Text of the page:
Oil has advanced this month on forecasts for rising crude demand and as U.S. Gulf Coast plants recover from Hurricane Harvey, which halted almost a quarter of the nation’s refining capacity. Nine months into the OPEC-led supply agreement, implementation of the pledged production cuts remains high. Nigeria, which is currently exempt from making cuts, reiterated that it would accept a cap once output stabilizes around 1.8 million barrels a day. “Today’s meeting of the Joint Ministerial Monitoring Committee is lending buoyancy,” Commerzbank said in a note. “Although no binding promises to extend or expand the agreement can be expected, Nigeria – which like Libya had not signed up to the production cuts – is at least showing a willingness to come on board.” Click Read More below for more of the story.
National Average Price for Regular Unleaded – Current: $2.139; Month Ago: $2.294; Year Ago: $2.686
National Average Price for Diesel – Current: $2.326; Month Ago: $2.373; Year Ago: $2.754
The Association of American Publishers welcomes the announcement by the Office of the U.S. Trade Representative (USTR) of the 2018 Special 301 Out-of-Cycle Report of Notorious Markets. The inclusion of problematic online and physical markets on the list encourages the market operators or responsible authorities in the countries associated with such markets to intensify efforts to combat piracy in their markets. The 2018 Notorious Markets List issued today by USTR includes online sites that continue to pose significant concerns for book and journal publishers.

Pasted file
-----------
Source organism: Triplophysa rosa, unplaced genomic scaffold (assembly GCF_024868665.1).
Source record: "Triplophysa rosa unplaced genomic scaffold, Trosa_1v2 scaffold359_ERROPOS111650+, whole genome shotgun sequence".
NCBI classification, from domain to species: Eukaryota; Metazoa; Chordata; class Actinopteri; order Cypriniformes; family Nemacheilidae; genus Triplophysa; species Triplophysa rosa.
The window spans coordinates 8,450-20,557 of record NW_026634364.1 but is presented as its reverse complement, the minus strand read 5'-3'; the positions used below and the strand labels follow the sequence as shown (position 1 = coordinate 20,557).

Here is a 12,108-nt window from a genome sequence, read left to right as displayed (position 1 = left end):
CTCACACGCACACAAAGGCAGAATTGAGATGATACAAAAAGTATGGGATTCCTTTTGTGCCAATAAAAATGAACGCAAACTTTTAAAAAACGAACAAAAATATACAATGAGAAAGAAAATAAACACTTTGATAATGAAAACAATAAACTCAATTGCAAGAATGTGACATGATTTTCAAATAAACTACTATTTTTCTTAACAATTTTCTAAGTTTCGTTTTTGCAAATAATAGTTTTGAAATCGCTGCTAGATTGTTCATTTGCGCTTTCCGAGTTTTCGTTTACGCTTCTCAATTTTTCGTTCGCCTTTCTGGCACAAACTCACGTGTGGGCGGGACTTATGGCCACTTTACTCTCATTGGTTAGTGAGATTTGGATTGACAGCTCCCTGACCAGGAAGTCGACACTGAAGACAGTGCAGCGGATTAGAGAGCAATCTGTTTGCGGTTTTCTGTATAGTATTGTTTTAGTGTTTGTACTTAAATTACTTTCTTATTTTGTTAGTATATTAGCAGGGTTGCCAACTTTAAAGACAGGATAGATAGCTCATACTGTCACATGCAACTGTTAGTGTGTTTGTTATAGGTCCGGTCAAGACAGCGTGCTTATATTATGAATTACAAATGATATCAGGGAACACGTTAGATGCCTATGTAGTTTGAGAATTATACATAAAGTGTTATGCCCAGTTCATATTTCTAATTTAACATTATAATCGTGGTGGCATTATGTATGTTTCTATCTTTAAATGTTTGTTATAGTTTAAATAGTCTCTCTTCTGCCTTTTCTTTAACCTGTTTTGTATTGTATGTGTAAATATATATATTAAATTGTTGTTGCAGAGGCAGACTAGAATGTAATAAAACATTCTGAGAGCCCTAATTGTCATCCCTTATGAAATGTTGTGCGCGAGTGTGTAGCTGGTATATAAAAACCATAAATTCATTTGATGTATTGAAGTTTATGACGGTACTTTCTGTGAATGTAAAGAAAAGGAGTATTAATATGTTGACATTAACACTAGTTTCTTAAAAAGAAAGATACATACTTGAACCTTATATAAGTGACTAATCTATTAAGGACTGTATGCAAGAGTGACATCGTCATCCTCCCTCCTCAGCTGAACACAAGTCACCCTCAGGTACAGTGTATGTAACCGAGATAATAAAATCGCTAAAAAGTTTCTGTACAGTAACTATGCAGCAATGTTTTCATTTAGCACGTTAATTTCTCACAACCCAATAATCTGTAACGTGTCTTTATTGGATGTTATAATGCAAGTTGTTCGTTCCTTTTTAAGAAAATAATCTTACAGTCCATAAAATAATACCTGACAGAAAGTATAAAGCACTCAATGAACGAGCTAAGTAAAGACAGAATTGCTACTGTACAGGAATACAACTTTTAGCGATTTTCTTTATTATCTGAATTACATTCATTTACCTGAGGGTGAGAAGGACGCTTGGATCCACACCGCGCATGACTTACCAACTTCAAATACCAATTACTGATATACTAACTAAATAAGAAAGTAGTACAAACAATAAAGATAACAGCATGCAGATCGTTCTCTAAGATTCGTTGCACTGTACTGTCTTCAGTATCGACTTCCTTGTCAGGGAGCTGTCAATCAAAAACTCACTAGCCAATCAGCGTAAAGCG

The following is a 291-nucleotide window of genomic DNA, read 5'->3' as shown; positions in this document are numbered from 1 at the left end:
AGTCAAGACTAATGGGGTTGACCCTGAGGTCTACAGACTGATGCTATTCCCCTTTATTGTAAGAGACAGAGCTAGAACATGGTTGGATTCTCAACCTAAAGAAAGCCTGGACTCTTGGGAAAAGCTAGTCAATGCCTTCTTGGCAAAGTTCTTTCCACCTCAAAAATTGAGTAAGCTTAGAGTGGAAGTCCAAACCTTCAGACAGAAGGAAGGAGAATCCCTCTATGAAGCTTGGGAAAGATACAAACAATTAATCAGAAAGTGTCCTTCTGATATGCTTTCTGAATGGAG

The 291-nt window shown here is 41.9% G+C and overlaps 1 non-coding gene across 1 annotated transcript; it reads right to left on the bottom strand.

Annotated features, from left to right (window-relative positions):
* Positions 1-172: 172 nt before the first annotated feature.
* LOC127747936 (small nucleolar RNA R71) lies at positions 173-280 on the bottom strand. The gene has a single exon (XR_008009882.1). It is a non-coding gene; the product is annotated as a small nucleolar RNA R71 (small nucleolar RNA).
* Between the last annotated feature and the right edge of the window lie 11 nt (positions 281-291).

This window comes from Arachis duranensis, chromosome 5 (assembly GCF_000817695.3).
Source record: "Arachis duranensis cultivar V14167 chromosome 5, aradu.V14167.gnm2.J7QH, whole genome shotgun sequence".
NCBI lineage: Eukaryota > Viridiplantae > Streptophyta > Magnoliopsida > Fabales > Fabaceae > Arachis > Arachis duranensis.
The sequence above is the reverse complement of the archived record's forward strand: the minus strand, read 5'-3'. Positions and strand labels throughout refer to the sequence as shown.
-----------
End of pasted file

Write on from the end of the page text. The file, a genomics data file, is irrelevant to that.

Oil has rebounded after falling to the lowest in more than 12 years amid signs that a global glut will ease as U.S. output declines. Saudi Arabia, the biggest producer in the Organization of Petroleum Exporting Countries, said it will agree to a freeze only if it’s joined by other suppliers including Iran, while Kuwait said a deal can be done without Tehran’s support. West Texas Intermediate for May delivery fell as much as 47 cents to $39.25 a barrel on the New York Mercantile Exchange and was at $39.57 as of 10:52 a.m. London time, erasing an earlier gain of 1.9 percent. Brent for June settlement lost as much as 53 cents, or 1.3 percent, to $41.41 a barrel on the London-based ICE Futures Europe exchange. Prices increased 8.5 percent last week. The global benchmark crude was at a 98-cent premium to WTI for June.